The SAR system assumes that the trend changes every time a stop has been hit. Nevertheless even in highly trending markets your stops may be hit several times while the trend continues. That is, prices retrace and then resume the up-trend, leaving you out of the market. Changing the Accelerator and Max. Accel. Factor according to market volatility can improve the system but this remains a weakness of the Parabolic SAR.

Suggested Combinations for EA development

Compliment Parabolic SAR trading signals by using other indicators such as the stochastic indicator, moving average crossovers and candlestick patterns.

Use in combination with the ADX for trend direction detection.

Support/Resistance levels, retracement zones.

Basic trend analysis.

Use in FxPro Quant

Parabolic SAR can be found under the ‘Indicators’ group in our FxPro Quant menu. With FxPro Quant, we do not have to worry about the calculations and definitions behind the indicator. We just need to drag & drop the indicator in the main window and set the parameters we want to test.

Parameters
Symbol

Input: e.g. EurUsd, GbpYen | Default: Current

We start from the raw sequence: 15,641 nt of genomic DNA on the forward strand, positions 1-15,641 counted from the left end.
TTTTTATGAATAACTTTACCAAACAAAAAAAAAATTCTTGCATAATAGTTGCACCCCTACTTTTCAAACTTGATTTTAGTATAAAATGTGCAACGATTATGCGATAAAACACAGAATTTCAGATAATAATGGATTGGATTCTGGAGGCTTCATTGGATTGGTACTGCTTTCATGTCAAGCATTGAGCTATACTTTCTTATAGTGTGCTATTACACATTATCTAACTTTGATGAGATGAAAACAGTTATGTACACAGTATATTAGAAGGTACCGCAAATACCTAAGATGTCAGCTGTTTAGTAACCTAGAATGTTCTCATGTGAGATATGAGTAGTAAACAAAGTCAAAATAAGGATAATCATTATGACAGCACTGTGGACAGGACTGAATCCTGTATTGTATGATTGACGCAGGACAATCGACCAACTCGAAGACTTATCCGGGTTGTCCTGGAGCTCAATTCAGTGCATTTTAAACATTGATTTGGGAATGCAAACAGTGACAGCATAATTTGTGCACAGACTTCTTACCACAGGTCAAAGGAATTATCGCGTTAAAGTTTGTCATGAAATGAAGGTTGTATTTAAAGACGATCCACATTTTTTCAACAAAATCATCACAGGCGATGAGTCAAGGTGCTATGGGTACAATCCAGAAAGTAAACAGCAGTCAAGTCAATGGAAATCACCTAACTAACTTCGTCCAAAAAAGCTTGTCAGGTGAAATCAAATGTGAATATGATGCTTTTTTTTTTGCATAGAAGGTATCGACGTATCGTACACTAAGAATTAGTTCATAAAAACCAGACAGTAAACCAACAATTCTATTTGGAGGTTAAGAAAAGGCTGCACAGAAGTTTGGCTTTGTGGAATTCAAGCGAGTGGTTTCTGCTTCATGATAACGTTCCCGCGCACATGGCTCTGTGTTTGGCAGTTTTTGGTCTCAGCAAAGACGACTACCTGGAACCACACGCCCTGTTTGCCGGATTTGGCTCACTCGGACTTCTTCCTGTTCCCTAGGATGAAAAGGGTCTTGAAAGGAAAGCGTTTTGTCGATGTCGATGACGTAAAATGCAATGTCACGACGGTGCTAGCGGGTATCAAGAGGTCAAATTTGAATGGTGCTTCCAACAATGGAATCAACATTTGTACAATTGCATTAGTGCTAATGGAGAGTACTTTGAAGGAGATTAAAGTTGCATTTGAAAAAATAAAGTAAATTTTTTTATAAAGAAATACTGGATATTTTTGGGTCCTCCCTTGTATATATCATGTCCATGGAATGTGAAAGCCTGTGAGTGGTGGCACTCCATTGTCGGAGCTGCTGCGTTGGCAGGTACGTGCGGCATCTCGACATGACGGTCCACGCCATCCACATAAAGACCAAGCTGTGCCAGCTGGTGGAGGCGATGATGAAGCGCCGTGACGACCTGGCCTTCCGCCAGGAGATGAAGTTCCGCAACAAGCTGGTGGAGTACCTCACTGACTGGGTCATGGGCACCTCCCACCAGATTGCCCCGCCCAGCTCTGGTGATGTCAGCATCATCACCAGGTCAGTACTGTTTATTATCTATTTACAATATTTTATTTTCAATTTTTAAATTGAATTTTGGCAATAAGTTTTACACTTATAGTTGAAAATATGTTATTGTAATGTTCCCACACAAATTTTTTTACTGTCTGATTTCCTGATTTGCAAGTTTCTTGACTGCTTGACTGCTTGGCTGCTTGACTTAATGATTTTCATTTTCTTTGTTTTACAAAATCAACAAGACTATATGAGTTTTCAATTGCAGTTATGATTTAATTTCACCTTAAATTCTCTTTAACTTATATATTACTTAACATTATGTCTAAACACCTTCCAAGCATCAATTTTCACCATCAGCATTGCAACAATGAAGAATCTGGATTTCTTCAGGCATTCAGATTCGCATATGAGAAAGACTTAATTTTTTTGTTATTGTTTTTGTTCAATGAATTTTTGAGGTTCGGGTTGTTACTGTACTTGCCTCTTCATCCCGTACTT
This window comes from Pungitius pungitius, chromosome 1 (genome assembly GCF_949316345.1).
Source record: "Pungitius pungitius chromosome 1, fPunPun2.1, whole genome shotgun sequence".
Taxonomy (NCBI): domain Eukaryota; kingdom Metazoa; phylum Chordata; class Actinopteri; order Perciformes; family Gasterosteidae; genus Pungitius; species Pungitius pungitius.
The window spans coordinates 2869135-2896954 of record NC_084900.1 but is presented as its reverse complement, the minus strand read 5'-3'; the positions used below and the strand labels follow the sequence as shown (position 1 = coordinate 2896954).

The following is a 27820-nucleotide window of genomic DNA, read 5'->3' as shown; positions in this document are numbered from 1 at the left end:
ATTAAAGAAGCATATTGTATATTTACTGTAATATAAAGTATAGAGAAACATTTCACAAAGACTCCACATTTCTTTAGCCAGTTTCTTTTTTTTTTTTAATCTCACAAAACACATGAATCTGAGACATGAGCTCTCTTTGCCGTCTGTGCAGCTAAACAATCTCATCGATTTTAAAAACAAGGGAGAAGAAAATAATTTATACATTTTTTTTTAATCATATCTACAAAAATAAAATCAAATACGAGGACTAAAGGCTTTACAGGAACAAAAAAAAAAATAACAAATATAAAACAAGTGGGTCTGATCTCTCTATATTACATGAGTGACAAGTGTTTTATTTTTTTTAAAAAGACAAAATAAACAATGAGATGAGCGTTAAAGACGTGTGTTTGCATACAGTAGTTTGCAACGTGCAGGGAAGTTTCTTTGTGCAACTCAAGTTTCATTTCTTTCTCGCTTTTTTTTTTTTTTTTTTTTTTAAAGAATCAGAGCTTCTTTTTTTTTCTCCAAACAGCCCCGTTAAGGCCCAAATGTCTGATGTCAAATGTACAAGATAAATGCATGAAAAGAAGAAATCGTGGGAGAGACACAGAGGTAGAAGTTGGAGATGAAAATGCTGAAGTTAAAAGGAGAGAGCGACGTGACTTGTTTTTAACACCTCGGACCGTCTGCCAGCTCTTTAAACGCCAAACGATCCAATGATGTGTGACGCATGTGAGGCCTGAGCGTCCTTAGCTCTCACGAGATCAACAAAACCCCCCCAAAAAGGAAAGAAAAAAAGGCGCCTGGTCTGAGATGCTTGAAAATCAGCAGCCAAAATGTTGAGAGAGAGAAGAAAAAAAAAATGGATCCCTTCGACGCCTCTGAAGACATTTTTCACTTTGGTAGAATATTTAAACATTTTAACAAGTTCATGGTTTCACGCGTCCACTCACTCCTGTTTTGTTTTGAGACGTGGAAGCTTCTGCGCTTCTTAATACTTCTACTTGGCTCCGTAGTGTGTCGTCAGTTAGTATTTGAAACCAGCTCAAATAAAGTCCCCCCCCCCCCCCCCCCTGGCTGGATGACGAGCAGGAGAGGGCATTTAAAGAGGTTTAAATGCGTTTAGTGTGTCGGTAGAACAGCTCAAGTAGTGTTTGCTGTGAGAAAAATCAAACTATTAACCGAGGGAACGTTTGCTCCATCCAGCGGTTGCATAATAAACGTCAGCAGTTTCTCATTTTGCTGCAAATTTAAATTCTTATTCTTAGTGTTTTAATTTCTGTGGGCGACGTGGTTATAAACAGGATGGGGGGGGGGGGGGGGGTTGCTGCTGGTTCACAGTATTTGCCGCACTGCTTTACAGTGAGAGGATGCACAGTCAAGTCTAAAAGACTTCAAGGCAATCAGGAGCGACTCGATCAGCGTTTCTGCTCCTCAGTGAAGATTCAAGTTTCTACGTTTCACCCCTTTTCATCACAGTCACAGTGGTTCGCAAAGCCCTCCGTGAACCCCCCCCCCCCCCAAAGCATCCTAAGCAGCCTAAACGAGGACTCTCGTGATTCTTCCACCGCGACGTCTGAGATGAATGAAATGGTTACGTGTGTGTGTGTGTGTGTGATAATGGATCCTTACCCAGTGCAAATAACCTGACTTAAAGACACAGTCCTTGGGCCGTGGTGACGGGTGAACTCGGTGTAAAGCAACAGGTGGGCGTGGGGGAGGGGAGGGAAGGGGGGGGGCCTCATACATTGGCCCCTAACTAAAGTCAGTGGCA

If left empty, the instrument symbol used in the relevant chart in MT4 will relate by default.

Time Frame

Input:1m,5m,15m,30m,1h | Default: Current
If set to current, the time frame used in the relevant chart in MT4 will relate by default.

Step

Input: number | Default: 0.02
The increase of the Acceleration Factor (AF) added each time a new Extreme Price (EP) is recorded used in the calculation of SAR (see excel spread sheet attached).

Maximum

Input: number | Default: 0.2
The maximum value the Acceleration Factor (AF) can take, as used in the calculation of SAR (see excel spread sheet attached).

Shift Back

Input: Number | Default: “0”
Selects the data used for calculating the Indicator (Number of periods back or forth).
Please note that “Bands Shift”=1 means shifting the Bands one period backwards (in the past).

References

Welles Wilder - New Concepts in Trading Systems, in 1978.

Perry J. Kaufman – Trading Systems and Methods

John J. Murphy – Technical Analysis of the Financial Markets